First it was “it’s just Nigeria.” Then “it’s only Australia.”
The USA lost those two exhibition games heading into Tokyo which wouldn’t have worried head coach Gregg Popovich too much.
But now, there is no ignoring their latest loss, going down 81-74 to France in their Olympic opener.
This might give the Spurs mentor some sleepless nights until they meet Iran on Wednesday; an opportunity to snap back to winning form. This was their first loss at the Olympics since 2004.
Post match Popovich told media that people shouldn’t be surprised that Team USA lost to France in their first game in Tokyo.
“There are a lot of great teams around the world, made of NBA players. The gap is shrinking every year,” he said.
ESPN’s NBA analyst Tim Legler said Team USA should feel a sense of embarrassment about the loss.
“This, in a lot of ways could be a good thing for them,” Legler said.
“It could be a wake-up call. This is certainly not the way you wanted to start this. They’re going to get better the longer they’re together.
“When the talent discrepancy is not nearly as it used to be, you’re going to run into some problems when you play a against a team that has got some NBA players on it.”
Patrick Ewing, a member of the 1992 Barcelona chort, suggested their dominance and skill had lit a fire under players around the world, and that was coming back to bite the Americans.
“It’s an unfortunate time we’re living in, losing players to COVID-19 protocols,” said Ewing. “It’s harder to play now because of the Dream Team. All the current players grew up looking up to us and watching us dominate the rest of the world. But the rest of the world caught up.”
NBA fans took to Twitter to rip Brooklyn Nets forward Kevin Durant, who got himself into early foul trouble and fouled out, saying he’s probably going to sign with Argentina or France to try to win the Gold Medal. Some fans are calling it a late-game meltdown.
The Wall Street Journal said it was a stunning loss and that “alarm bells are ringing.”
CEO, founder of The Ringer Bill Simmons took to Twitter to predict a Slovenia-France men’s basketball final, pitting Luka Doncic against Evan Fournier. “Hopefully we (USA) can steal a bronze,” he wrote.
But too much was left to too few.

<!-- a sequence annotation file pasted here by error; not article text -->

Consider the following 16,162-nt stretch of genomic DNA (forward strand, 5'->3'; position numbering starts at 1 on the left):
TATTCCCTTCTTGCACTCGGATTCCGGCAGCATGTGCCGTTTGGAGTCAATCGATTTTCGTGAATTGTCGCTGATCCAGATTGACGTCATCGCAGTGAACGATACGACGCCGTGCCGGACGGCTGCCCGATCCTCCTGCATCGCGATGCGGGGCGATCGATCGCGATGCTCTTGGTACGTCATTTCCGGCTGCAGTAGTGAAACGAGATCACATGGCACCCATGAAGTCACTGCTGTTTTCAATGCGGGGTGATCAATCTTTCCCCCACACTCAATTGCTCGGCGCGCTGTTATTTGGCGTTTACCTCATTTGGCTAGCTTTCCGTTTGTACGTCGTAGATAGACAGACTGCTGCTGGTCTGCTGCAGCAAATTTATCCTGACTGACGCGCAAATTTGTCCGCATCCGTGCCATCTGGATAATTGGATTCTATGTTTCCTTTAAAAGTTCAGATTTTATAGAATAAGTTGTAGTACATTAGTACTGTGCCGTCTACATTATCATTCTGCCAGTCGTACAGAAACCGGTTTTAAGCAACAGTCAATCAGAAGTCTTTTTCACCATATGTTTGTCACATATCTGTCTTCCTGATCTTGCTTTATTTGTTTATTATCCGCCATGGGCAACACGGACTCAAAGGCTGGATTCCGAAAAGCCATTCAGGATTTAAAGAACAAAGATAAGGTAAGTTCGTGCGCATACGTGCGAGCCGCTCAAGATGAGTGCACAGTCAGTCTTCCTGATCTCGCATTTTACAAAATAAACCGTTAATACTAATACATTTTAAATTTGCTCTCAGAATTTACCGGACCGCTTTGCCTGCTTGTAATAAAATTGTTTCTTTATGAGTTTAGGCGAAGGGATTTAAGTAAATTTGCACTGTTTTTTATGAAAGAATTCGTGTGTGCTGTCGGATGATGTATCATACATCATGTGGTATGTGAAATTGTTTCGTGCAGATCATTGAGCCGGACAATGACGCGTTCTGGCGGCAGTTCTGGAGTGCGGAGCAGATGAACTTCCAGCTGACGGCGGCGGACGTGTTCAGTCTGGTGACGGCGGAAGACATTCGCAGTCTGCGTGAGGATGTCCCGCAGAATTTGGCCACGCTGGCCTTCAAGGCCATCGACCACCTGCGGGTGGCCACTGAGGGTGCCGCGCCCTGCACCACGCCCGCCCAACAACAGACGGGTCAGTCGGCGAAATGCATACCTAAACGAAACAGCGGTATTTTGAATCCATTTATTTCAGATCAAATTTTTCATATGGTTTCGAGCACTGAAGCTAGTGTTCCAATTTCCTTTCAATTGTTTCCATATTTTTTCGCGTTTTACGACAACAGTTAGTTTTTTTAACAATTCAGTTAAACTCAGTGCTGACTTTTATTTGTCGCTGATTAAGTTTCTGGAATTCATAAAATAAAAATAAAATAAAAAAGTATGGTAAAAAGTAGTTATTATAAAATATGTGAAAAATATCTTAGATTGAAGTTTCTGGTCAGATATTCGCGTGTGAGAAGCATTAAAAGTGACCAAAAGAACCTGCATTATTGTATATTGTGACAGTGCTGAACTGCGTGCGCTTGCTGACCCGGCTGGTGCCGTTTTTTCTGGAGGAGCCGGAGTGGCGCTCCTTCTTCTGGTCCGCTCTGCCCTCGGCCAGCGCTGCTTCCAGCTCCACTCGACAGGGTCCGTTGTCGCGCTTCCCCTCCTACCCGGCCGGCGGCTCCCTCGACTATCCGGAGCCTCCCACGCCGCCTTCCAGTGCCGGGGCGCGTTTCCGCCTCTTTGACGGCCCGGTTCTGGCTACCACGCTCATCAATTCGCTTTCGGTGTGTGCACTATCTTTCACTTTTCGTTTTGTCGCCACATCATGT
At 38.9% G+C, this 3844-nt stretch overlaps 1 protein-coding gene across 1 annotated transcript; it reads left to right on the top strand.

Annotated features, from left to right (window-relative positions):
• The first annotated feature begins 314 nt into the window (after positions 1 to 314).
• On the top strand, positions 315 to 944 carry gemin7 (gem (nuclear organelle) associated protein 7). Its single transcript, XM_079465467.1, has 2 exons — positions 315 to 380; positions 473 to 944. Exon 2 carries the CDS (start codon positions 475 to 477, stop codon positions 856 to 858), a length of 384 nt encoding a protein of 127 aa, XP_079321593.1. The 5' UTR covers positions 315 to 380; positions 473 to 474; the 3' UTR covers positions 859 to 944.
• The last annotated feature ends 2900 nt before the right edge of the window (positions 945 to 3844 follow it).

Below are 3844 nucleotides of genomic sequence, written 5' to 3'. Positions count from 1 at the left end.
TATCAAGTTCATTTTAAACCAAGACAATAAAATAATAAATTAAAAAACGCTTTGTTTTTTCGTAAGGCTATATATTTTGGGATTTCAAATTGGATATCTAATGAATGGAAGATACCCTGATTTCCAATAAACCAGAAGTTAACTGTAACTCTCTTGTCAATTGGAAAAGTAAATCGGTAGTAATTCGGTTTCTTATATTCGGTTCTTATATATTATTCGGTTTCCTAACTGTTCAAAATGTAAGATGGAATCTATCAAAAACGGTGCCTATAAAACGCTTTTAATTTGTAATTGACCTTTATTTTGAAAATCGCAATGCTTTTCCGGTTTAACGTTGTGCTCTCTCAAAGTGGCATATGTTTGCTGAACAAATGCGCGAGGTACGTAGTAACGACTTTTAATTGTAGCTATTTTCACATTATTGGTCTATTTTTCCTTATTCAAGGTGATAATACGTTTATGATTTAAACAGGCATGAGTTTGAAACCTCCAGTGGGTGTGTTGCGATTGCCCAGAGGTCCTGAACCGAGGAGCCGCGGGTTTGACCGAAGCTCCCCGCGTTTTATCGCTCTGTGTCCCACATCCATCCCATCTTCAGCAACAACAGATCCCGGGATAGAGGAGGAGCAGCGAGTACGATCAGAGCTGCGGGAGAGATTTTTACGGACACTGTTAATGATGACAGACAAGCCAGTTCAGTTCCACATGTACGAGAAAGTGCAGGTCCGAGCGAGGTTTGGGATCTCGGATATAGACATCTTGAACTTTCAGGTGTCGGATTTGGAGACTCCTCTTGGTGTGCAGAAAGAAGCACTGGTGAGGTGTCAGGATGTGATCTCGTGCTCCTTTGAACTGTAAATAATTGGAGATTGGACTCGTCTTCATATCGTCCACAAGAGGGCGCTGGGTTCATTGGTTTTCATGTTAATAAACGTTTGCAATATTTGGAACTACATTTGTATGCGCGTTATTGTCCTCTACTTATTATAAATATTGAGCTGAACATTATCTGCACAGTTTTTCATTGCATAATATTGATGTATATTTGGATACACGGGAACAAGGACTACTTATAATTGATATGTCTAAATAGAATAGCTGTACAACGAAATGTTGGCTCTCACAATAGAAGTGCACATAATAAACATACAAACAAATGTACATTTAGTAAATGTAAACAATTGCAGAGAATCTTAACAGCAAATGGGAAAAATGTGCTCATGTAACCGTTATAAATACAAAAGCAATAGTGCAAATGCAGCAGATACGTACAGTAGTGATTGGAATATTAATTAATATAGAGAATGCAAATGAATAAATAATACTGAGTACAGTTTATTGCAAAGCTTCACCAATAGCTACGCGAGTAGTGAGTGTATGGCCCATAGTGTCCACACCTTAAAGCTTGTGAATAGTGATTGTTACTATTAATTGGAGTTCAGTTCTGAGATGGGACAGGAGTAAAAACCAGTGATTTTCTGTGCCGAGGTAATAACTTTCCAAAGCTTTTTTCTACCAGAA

There was high praise for 31-year old Jrue Holiday who scored 18 points and grabbed seven rebounds and showed no signs of jet lag after winning his NBA chip with the Milwaukee Bucks earlier this week.
Bam Adebayo double-doubled going 12p-10r in a familiar defensive performance. Outside of those two it was hard to find true winners.
Portland’s Damian Lillard only mustered up 11 points in 27 minutes shooting at 30 percent from the field. Phoenix Suns’ Devin Booker, just off a plane, shot four points in 18 minutes. Durant hit 10 points in 20 minutes shooting at 16.7 percent outside the arc.
Tatum also struggled with his outside shooting hitting one-from-five. Milwaukee Bucks Champion Kris Middleton and Spurs guard Keldon Johnson failed to score.
Their only signs of life came in a four-minute block in the fourth quarter. It’s the only time they really looked desperate. And that’s when they went on a 16-5 run and looked to have the game on their terms.
As much as France deserves all the credit for the win, Team USA, who had the more talented roster, looked tired and lacked connection: they fell in love with the three, no-one was crashing the boards and looking for inside runs, and players were camped at the three-point line stationary – The US were 10-from-32 for threes. On the defensive end, there were too many open looks for France.
But France kept pushing, seemed to have more chemistry and were hungrier on the 50-50 balls. Their determination led to a 14-0 run in the last three minutes to secure the seven point win.
Celtics guard Evan Fournier had a game high for France with 28 points at 50 per cent from the field and four rebounds. He had support from Utah Jazz centre Rudy Gobert who finished with 14 points and nine rebounds.
“We all just, I think, just trying too hard … instead of just being who we are — the best players in the NBA,” Lillard said. “Shots just didn’t fall. We had opportunities down the stretch, just didn’t make them.”
He does believe the team can recover.
“I think we are more than capable of doing it,” Lillard said.
“We have a history of dominance and maybe not always blowing people out, but we have a history of winning. And it’s not often that you see Team USA go out there and lose, especially to start.
“I think that’s why a lot of people will make it seem like the end of the world, but our job as professionals and this team and representing our country at the Olympics, we’ve got to do what’s necessary and we still can accomplish what we came here to accomplish, and we’ve got to make sure we keep that in mind.”
The loss for Team USA is a real wake-up call for sure, but their draw should save them: their next two games are against Iran and Czech Republic. It gives them more time together to improve. But before we lock those wins in just remember we all thought they’d beat Nigeria, Australia and France and that didn’t happen.